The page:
Memorial Day flags erected in Plains

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  • NAVY VETERAN Ed Foste cleans off the headstone of a Civil War veteran in Plains Cemetery after placing a flag in preparation for Memorial Day.

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    TWO NAVY vets, Bill Beck, left, and Joe Eisenbrandt quietly spruce up Plains in the early morning hours of Armed Forces Day last Saturday in advance of Memorial Day. (Carolyn Hidy photos/Clark Fork Valley Press)

  • NAVY VETERAN Ed Foste cleans off the headstone of a Civil War veteran in Plains Cemetery after placing a flag in preparation for Memorial Day.

  • 1

    TWO NAVY vets, Bill Beck, left, and Joe Eisenbrandt quietly spruce up Plains in the early morning hours of Armed Forces Day last Saturday in advance of Memorial Day. (Carolyn Hidy photos/Clark Fork Valley Press)

Those beautiful flags that pop up around Memorial Day in Plains every year do not just magically appear.

Early on a quiet, gray Saturday morning, May 18, Plains VFW quartermaster Joe Eisenbrandt follows a protocol he could probably do in his sleep. For the fifteenth year, this Navy veteran faithfully attends to his commitment, placing Memorial Day flags to honor American veterans. Others help out as they have for decades, whether here or anywhere else they have lived, keeping the memory of their comrades in arms alive.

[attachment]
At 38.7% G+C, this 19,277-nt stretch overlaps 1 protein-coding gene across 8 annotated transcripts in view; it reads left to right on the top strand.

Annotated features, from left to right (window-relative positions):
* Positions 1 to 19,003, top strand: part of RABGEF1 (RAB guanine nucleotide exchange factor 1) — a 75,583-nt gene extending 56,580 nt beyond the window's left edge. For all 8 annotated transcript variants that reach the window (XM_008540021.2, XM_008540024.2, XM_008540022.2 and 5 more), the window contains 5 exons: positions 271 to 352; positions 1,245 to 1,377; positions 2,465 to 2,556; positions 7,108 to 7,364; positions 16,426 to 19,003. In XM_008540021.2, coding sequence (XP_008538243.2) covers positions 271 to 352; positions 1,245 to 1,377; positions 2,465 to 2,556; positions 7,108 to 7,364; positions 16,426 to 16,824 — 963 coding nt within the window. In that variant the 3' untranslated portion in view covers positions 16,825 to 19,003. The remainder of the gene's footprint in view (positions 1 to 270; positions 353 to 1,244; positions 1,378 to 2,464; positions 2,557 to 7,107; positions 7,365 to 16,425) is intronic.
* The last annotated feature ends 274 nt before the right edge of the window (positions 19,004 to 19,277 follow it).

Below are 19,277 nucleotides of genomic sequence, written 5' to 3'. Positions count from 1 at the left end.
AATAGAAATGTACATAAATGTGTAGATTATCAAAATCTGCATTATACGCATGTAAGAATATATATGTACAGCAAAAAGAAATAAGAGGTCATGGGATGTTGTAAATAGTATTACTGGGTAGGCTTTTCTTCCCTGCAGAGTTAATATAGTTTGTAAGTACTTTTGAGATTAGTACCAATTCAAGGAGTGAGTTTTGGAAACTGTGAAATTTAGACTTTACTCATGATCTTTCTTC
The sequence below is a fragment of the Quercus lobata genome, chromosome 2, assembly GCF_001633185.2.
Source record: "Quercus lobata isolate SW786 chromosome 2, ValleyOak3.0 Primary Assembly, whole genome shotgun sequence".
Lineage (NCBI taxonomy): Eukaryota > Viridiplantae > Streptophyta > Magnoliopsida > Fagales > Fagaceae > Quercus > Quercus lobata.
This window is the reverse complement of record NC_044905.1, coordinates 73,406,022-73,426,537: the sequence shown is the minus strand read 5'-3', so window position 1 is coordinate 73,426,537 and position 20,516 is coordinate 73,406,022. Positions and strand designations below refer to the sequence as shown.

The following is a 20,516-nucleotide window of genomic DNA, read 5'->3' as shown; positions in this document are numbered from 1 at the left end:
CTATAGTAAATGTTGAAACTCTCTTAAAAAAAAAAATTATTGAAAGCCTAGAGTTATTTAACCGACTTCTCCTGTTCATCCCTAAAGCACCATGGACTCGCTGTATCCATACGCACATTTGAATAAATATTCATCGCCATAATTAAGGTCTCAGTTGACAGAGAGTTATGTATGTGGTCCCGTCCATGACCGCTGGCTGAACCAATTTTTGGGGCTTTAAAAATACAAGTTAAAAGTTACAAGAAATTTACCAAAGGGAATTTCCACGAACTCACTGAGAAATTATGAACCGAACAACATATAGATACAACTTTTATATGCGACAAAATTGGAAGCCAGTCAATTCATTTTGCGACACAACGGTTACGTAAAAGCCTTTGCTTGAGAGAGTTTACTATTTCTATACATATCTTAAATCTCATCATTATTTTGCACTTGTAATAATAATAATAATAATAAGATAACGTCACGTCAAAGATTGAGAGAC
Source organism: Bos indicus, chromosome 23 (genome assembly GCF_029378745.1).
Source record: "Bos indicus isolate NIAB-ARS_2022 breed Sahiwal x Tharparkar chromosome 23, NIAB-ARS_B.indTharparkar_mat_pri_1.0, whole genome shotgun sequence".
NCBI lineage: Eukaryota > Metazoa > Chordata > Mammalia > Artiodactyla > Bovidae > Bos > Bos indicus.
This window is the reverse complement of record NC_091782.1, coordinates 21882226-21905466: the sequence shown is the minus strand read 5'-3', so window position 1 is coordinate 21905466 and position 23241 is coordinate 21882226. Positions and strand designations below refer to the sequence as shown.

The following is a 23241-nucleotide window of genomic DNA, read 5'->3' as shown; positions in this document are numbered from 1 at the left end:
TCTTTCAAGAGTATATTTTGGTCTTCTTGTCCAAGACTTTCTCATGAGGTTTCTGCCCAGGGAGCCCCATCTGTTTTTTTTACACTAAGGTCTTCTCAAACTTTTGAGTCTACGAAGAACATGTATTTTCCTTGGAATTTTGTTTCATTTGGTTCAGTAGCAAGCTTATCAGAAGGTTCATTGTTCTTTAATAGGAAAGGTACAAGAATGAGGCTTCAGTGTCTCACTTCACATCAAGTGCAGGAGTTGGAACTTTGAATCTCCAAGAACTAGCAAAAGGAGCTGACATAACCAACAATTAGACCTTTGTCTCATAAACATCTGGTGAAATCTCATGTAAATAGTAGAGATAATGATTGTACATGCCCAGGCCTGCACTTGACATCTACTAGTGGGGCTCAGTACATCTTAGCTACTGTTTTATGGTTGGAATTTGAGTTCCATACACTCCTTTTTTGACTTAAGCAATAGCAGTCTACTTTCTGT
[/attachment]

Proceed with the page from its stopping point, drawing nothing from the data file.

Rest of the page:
By 8 a.m., there are four. Joining Joe were Bill Beck, Navy; Lance Colvard, Marine Corps; and Ed Foste, Navy. They share a few stories, with a nod to each other’s service, and softly joke about whose branch of the military is better. Then they split off, searching for the graves of veterans throughout Plains cemetery. Never mind the drizzle and wet feet. There’s an important job to do.

Ed went to the effort last year of placing small plastic tubes into the ground in front of the veteran headstones, making it easier to insert the flags. In the process, he learned from the VFW roster that there are graves of men who served in the Spanish American War, and at least one from the Civil War, marked “Gylard Mosley.” He makes sure to go there first, as it difficult to find, somewhat sunken and overgrown with grass.

It takes quite a while, with extra trips to the pickup to get another armload of flags. These men are diligent, making every effort to not miss one. By the end, the fresh spring green is proudly decorated in anticipation of Memorial Day ceremonies next weekend, in timeless tribute to those who carried our nation’s flag into battle.

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